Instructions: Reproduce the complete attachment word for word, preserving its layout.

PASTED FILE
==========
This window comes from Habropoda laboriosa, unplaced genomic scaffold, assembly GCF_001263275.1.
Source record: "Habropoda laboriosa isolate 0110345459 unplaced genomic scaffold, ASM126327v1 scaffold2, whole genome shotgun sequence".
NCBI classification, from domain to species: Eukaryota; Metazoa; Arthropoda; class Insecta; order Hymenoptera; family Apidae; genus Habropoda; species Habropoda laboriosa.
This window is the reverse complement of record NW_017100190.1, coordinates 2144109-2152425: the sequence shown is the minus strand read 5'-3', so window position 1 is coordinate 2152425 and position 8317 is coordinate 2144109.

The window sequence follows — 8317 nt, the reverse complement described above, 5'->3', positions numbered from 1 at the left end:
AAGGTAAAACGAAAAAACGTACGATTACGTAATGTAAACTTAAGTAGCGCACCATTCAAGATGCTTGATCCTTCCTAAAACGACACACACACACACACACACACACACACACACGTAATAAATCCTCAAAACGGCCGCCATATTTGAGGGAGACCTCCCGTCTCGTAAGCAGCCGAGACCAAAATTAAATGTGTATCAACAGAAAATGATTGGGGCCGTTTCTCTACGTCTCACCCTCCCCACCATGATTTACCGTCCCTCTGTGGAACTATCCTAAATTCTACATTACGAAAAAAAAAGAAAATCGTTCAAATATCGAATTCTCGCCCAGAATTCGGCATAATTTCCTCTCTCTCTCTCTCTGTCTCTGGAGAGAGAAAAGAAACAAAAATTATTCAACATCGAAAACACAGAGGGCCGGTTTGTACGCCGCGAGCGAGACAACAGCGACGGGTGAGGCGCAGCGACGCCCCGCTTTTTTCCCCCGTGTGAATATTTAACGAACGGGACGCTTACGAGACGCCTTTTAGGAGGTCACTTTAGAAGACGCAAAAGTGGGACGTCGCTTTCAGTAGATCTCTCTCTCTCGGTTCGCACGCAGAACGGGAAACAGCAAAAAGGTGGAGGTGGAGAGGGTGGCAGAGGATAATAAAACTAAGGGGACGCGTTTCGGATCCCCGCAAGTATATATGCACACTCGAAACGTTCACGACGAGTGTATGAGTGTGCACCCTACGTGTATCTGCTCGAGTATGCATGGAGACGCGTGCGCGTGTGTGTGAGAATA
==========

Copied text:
This window comes from Habropoda laboriosa, unplaced genomic scaffold, assembly GCF_001263275.1.
Source record: "Habropoda laboriosa isolate 0110345459 unplaced genomic scaffold, ASM126327v1 scaffold2, whole genome shotgun sequence".
NCBI classification, from domain to species: Eukaryota; Metazoa; Arthropoda; class Insecta; order Hymenoptera; family Apidae; genus Habropoda; species Habropoda laboriosa.
This window is the reverse complement of record NW_017100190.1, coordinates 2144109-2152425: the sequence shown is the minus strand read 5'-3', so window position 1 is coordinate 2152425 and position 8317 is coordinate 2144109.

The window sequence follows — 8317 nt, the reverse complement described above, 5'->3', positions numbered from 1 at the left end:
AAGGTAAAACGAAAAAACGTACGATTACGTAATGTAAACTTAAGTAGCGCACCATTCAAGATGCTTGATCCTTCCTAAAACGACACACACACACACACACACACACACACACACGTAATAAATCCTCAAAACGGCCGCCATATTTGAGGGAGACCTCCCGTCTCGTAAGCAGCCGAGACCAAAATTAAATGTGTATCAACAGAAAATGATTGGGGCCGTTTCTCTACGTCTCACCCTCCCCACCATGATTTACCGTCCCTCTGTGGAACTATCCTAAATTCTACATTACGAAAAAAAAAGAAAATCGTTCAAATATCGAATTCTCGCCCAGAATTCGGCATAATTTCCTCTCTCTCTCTCTCTGTCTCTGGAGAGAGAAAAGAAACAAAAATTATTCAACATCGAAAACACAGAGGGCCGGTTTGTACGCCGCGAGCGAGACAACAGCGACGGGTGAGGCGCAGCGACGCCCCGCTTTTTTCCCCCGTGTGAATATTTAACGAACGGGACGCTTACGAGACGCCTTTTAGGAGGTCACTTTAGAAGACGCAAAAGTGGGACGTCGCTTTCAGTAGATCTCTCTCTCTCGGTTCGCACGCAGAACGGGAAACAGCAAAAAGGTGGAGGTGGAGAGGGTGGCAGAGGATAATAAAACTAAGGGGACGCGTTTCGGATCCCCGCAAGTATATATGCACACTCGAAACGTTCACGACGAGTGTATGAGTGTGCACCCTACGTGTATCTGCTCGAGTATGCATGGAGACGCGTGCGCGTGTGTGTGAGAATA